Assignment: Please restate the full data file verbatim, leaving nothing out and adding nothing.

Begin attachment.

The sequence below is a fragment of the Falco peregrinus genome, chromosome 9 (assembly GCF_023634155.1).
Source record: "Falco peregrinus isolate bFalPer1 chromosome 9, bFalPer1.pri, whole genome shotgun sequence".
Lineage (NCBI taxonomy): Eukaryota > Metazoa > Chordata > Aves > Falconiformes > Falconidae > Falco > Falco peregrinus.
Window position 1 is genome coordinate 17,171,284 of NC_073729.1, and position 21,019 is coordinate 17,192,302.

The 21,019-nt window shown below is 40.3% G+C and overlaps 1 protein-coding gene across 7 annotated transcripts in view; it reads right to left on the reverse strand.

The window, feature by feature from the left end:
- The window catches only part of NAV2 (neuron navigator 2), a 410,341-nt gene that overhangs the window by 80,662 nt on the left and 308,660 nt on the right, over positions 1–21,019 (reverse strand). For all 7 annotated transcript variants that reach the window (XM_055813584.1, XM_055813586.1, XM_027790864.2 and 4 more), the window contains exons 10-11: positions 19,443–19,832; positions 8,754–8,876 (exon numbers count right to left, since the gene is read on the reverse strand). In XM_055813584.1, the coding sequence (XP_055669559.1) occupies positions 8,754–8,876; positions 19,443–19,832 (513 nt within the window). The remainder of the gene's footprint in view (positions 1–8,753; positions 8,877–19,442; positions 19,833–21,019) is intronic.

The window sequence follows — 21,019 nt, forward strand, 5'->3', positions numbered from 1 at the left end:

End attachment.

The sequence below is a fragment of the Falco peregrinus genome, chromosome 9 (assembly GCF_023634155.1).
Source record: "Falco peregrinus isolate bFalPer1 chromosome 9, bFalPer1.pri, whole genome shotgun sequence".
Lineage (NCBI taxonomy): Eukaryota > Metazoa > Chordata > Aves > Falconiformes > Falconidae > Falco > Falco peregrinus.
Window position 1 is genome coordinate 17,171,284 of NC_073729.1, and position 21,019 is coordinate 17,192,302.

The 21,019-nt window shown below is 40.3% G+C and overlaps 1 protein-coding gene across 7 annotated transcripts in view; it reads right to left on the reverse strand.

The window, feature by feature from the left end:
- The window catches only part of NAV2 (neuron navigator 2), a 410,341-nt gene that overhangs the window by 80,662 nt on the left and 308,660 nt on the right, over positions 1–21,019 (reverse strand). For all 7 annotated transcript variants that reach the window (XM_055813584.1, XM_055813586.1, XM_027790864.2 and 4 more), the window contains exons 10-11: positions 19,443–19,832; positions 8,754–8,876 (exon numbers count right to left, since the gene is read on the reverse strand). In XM_055813584.1, the coding sequence (XP_055669559.1) occupies positions 8,754–8,876; positions 19,443–19,832 (513 nt within the window). The remainder of the gene's footprint in view (positions 1–8,753; positions 8,877–19,442; positions 19,833–21,019) is intronic.

The window sequence follows — 21,019 nt, forward strand, 5'->3', positions numbered from 1 at the left end: